What Kate Winslet Can Teach Us All About Being True to OurselvesLaurie White
Kate got a lot of press for Bear’s creative name when he was born in December, with debate abounding about whether this little guy would be a Rocknroll, a la Kate’s husband and his dad, Ned Rocknroll (previously named Abel Smith).
The answer is no, Kate told Glamour UK magazine. Actually, it’s a little more elaborate than that.
“We haven’t ever really had that conversation; it was always going to have my name. Mia and Joe have [Winslet] as part of their name, so it would be weird if this baby didn’t. Of course we’re not going to call it RocknRoll. People might judge all they like, but I’m a f***ing grown-up.”
Kate told US Weekly magazine last year that she was never going to be a Rocknroll, either, and that was fine with her:
“I quite like Kate Winslet; in fact I think it’s very flashy. I’m proud of my name because I’m one of three girls and we have one boy in our family so essentially the only person who is going to carry the name along is my brother and he doesn’t have any children at the moment.”
So there. End of story.
I have always been a big fan of Kate Winslet as an actress and enjoyed her interviews, too. This is mainly because I get the impression that she’s the kind of person who says what she means and means what she says. She will name her child what she wants, and that’s that. She just had a baby and will let you know that the size of her rear end is not her concern. She thanked her mom and said she would “never stop needing her” when she won her Emmy for Mildred Pierce. She’ll have children with whomever she wants, and if it happens to be three different fathers and anyone has a problem with it, whoops. Family is her priority, anyway, so much so that she said she could not have played her part in the recently released Labor Day if she weren’t a parent.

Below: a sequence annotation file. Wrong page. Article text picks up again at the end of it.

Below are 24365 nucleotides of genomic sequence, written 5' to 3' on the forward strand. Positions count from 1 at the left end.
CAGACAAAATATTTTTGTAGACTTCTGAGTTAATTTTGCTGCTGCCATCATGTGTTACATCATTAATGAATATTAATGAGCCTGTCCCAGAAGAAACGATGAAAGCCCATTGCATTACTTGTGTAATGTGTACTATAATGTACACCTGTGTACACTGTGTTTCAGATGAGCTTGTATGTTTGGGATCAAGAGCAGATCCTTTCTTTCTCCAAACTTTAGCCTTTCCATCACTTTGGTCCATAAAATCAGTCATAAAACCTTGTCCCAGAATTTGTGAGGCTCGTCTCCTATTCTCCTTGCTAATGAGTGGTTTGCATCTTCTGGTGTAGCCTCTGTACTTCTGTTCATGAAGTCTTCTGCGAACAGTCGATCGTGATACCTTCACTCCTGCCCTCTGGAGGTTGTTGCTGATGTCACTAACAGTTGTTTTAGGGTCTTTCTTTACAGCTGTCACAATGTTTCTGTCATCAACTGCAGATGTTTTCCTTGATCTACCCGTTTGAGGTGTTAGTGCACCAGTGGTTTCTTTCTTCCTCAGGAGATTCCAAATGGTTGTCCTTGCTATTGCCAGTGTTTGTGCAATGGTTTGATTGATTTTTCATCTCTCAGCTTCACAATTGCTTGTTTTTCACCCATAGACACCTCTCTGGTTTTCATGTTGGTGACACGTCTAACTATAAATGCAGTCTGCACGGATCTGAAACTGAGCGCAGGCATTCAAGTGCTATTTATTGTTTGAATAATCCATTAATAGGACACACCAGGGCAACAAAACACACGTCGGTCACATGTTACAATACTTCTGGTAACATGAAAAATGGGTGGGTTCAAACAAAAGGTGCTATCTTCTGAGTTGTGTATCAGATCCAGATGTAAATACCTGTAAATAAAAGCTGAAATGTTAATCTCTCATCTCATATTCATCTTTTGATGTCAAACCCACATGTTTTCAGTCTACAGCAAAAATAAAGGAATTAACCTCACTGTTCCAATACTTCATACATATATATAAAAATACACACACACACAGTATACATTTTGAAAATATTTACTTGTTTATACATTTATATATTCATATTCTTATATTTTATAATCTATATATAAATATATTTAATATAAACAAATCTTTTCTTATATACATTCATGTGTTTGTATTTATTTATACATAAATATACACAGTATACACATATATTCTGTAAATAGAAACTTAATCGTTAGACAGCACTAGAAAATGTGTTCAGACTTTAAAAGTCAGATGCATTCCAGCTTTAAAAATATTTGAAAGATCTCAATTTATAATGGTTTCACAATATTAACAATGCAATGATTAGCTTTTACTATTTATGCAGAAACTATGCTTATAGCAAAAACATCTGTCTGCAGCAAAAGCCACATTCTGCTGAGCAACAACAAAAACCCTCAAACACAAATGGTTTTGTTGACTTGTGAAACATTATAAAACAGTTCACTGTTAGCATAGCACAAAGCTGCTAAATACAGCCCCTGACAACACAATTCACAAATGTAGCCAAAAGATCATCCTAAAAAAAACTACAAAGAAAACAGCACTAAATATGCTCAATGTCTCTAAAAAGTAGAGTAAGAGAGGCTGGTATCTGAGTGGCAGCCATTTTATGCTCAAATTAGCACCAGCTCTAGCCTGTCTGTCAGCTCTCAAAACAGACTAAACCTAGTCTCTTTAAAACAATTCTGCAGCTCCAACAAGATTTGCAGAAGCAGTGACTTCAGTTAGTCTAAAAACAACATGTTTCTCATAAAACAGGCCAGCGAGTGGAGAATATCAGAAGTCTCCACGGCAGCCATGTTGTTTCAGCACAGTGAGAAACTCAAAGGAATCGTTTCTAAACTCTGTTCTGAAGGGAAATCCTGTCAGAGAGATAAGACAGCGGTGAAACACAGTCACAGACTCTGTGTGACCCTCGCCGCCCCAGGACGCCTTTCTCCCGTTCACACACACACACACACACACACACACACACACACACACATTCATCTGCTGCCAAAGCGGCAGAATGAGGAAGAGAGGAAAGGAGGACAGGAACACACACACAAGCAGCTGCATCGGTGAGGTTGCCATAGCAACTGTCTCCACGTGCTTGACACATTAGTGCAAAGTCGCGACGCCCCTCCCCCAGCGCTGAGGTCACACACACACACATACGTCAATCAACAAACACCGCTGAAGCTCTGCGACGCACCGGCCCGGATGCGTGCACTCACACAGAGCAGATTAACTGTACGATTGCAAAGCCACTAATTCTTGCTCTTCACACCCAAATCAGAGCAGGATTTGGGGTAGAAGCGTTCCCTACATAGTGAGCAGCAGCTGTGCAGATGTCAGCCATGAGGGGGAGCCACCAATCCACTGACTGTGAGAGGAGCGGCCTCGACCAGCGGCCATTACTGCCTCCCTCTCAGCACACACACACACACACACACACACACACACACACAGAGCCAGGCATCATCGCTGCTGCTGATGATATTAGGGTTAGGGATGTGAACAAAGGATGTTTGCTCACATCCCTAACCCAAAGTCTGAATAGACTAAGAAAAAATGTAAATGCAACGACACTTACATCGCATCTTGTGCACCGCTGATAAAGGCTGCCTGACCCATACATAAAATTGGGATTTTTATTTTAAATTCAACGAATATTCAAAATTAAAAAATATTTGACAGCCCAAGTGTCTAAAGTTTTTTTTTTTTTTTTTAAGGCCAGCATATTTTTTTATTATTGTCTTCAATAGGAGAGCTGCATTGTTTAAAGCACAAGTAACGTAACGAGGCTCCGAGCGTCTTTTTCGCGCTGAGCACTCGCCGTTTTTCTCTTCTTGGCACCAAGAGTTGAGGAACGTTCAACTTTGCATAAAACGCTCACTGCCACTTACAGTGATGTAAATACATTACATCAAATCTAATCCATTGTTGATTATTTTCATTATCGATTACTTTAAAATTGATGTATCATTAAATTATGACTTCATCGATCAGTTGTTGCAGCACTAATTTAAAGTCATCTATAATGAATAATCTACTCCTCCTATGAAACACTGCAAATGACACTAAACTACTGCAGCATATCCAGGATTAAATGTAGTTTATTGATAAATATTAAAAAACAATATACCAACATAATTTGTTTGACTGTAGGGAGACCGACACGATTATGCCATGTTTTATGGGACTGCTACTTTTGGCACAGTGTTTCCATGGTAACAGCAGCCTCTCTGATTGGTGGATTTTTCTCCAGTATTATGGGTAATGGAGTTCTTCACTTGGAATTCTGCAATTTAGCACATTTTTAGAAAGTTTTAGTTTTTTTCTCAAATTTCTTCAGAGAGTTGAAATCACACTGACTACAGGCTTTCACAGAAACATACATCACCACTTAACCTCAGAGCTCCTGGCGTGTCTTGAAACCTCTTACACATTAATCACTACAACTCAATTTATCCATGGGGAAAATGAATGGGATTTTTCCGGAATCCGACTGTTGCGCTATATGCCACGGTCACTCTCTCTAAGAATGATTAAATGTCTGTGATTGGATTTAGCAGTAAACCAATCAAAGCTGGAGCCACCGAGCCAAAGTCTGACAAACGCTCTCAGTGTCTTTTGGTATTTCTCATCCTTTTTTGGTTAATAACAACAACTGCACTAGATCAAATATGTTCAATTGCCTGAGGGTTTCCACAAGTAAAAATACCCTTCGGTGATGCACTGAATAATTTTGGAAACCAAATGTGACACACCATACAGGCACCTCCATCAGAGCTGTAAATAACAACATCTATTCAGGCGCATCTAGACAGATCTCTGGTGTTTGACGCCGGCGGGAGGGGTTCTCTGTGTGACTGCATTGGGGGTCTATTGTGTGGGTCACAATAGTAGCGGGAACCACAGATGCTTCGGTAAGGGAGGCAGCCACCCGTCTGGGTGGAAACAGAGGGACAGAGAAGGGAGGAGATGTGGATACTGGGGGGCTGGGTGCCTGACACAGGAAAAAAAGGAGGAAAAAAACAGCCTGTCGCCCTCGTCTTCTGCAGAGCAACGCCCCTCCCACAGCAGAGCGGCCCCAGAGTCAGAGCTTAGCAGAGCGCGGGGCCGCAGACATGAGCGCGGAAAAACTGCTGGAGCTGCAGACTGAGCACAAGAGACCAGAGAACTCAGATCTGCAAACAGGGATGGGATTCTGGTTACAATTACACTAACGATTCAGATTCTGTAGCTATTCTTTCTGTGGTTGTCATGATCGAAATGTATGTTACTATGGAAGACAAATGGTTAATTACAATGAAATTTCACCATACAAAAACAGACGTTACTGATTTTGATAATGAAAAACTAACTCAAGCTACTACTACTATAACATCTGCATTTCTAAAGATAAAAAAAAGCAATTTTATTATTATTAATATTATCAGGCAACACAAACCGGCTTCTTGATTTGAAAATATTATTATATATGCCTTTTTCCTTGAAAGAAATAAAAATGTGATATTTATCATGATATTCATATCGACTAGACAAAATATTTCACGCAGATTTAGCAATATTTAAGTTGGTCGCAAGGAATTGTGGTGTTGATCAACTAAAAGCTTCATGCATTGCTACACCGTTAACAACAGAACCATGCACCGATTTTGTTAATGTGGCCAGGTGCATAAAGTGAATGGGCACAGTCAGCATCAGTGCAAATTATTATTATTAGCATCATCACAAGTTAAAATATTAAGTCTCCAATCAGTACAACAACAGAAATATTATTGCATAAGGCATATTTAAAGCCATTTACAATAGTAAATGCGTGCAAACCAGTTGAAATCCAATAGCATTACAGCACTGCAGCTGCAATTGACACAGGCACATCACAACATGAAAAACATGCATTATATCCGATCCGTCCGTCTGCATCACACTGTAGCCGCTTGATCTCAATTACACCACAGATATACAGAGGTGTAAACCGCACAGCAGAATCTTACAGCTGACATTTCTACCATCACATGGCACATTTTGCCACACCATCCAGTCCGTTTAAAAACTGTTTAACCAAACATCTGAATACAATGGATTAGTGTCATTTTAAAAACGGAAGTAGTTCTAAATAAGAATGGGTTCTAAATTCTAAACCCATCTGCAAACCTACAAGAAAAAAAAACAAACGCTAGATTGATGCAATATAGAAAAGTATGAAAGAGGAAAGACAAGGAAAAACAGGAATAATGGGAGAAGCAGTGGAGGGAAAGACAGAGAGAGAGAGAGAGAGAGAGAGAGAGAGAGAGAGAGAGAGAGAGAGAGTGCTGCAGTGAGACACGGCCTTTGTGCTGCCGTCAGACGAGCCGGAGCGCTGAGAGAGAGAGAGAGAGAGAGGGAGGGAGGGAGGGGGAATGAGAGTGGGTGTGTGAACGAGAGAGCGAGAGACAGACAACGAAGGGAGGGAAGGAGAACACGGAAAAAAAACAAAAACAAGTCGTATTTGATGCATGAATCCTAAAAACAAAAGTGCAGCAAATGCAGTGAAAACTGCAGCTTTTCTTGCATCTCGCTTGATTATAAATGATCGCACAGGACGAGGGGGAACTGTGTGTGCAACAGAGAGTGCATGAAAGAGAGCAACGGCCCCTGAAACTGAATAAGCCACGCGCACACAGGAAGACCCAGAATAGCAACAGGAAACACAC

“Ultimately, I was drawn to it because it’s a film about the desire for a family — and family has played such a role in my life. It’s my core, really,” said Winslet.
Everything she says is refreshing, really. I rarely read news items where she’s gone out of her way to make a statement or done anything much but show up, make great movies, and go about her personal business. The sheer range of her roles and the quality of her parts makes her acting the focal point — so much that that when she married a guy who renamed himself Ned Rocknroll, it’s merely an interesting accent, rather than the centerpiece. I’m a fan of the real deal, and I think that’s what I’m looking at here.
If I needed convincing, she told Glamour UK that she’s not interested in talking about her “post-baby body,” either.
“Having just had a baby, I’m not going to be thinking about my arse.”
I have never had a baby, but if I could give one instant thing to the many women I care about who have, it would be this kind of confidence and joy in motherhood, focused on their babies and their families, and not their bodies. I see and understand the pressures that can make this so difficult, the constant bombardment with messages that women need to “bounce back” mere days after they’ve created a new human being. I know it’s much, much easier said than felt, but it doesn’t stop me from wishing it were as easy as saying it, Kate Winslet-style.
I’ve given a lot of shower gifts in my lifetime, but I think I’m going to switch it up. I’m moving on from only onesies and hooded towels (because who can stop giving onesies and hooded towels, let’s face it) to a wish for contentment with naming children exactly what sounds right to the parents and the parents alone, to freedom of choice in building a family, to freedom from judgment, and, most wonderfully for all of the women I love, freedom from concern about their arses.
Yes, I’m pretty convinced we’d be best friends, Kate Winslet (not Rocknroll) and me. It’s fun to think about anyway.
Image credit: Pacific Coast News